31So whether you eat or drink or whatever you do, do it all to the glory of God. 32Do not become a stumbling block, whether to Jews or Greeks or the church of God, (1 Corinthians 10:31)
Given that context, Paul declares that
If an unbeliever invites you to a meal and you want to go, eat whatever is put before you without raising questions of conscience (1 Corinthians 10:27)As such, while Paul suggests that eating in the market place is okay, there is kind of a discouraging tone suggested by a dubious "if" for going to an unbeliever to share a meal, followed by "and you want to go". As Staton describes it, Paul was attempting to help the Corinthians solve the meat sacrificed to idols problem (186). To do so, Paul suggested purchasing meat in the market without asking if it was sacrificed to idols or demons was okay (Staton 186). However, if the believer was not in the market place environment, then the situation called for careful evaluation (Staton 186). Paul explicitly warns the believers not to eat meat at a meal that is part of a pagan worship service, where the consumption of such meat is in recognition of a pagan deity (Staton 186).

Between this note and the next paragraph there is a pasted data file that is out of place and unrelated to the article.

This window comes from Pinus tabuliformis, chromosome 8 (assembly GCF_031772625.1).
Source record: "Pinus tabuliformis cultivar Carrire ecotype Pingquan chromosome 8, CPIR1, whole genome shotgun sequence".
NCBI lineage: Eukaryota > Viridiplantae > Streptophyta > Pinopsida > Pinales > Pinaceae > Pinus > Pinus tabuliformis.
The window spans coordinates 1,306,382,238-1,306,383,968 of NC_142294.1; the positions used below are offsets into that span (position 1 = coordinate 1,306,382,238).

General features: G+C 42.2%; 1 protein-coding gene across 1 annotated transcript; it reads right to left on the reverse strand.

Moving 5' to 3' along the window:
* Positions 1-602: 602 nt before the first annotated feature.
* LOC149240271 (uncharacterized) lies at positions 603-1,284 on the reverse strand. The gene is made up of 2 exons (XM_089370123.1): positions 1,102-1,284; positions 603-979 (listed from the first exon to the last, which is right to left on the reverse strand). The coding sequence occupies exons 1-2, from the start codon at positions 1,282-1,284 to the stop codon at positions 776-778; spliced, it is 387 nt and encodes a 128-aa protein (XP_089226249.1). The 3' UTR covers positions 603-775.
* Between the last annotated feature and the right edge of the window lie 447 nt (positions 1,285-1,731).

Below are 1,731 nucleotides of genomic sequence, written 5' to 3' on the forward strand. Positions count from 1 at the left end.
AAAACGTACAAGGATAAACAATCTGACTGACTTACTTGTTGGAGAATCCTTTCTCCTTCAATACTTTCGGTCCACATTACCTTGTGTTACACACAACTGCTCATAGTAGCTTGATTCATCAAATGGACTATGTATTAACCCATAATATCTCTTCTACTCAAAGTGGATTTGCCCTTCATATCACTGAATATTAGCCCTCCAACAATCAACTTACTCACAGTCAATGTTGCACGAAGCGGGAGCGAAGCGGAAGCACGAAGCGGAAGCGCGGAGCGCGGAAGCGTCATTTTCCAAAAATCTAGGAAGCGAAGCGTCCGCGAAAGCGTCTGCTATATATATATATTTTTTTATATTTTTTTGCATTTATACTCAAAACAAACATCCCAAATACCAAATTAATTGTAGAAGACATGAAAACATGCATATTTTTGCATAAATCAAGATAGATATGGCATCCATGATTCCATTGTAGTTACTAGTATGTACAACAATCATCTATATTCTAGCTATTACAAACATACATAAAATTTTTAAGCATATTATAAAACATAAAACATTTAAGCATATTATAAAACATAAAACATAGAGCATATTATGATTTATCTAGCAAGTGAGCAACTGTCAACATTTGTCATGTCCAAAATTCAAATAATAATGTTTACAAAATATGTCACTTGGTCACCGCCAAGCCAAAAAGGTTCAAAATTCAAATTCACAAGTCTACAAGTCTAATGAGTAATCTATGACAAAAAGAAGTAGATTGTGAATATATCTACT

ConclusionAs we can see from the evidence presented, there is more to the context than my two preachers acknowledged. In particular, the context of Paul's writings has nothing to do with whether or not Christians are permitted to eat pork or shellfish. As such, these Scriptures do not justify any position on whether or not modern Christians should or should not eat unclean meats. Rather, the discussion is about a particular problem that is unrelated to our present day dilemma about whether or not the New Testament does away with the obligation to distinguish between clean and unclean meats. In my estimation, the New Testament does not abolish this distinction, but deals instead with another problem completely foreign to most Western Christians.
Crocker, Cornelia C. Reading 1 Corinthians in the Twenty-First Century. New York: T & T Clark International, 2004. Print.
Price, Brad. First Corinthians Bible Commentary.. United States: Brad Price, 2010. Print.
Staton, Knofel. First Corinthians. Eugene, OR: Wipf & Stock, 2000. Print.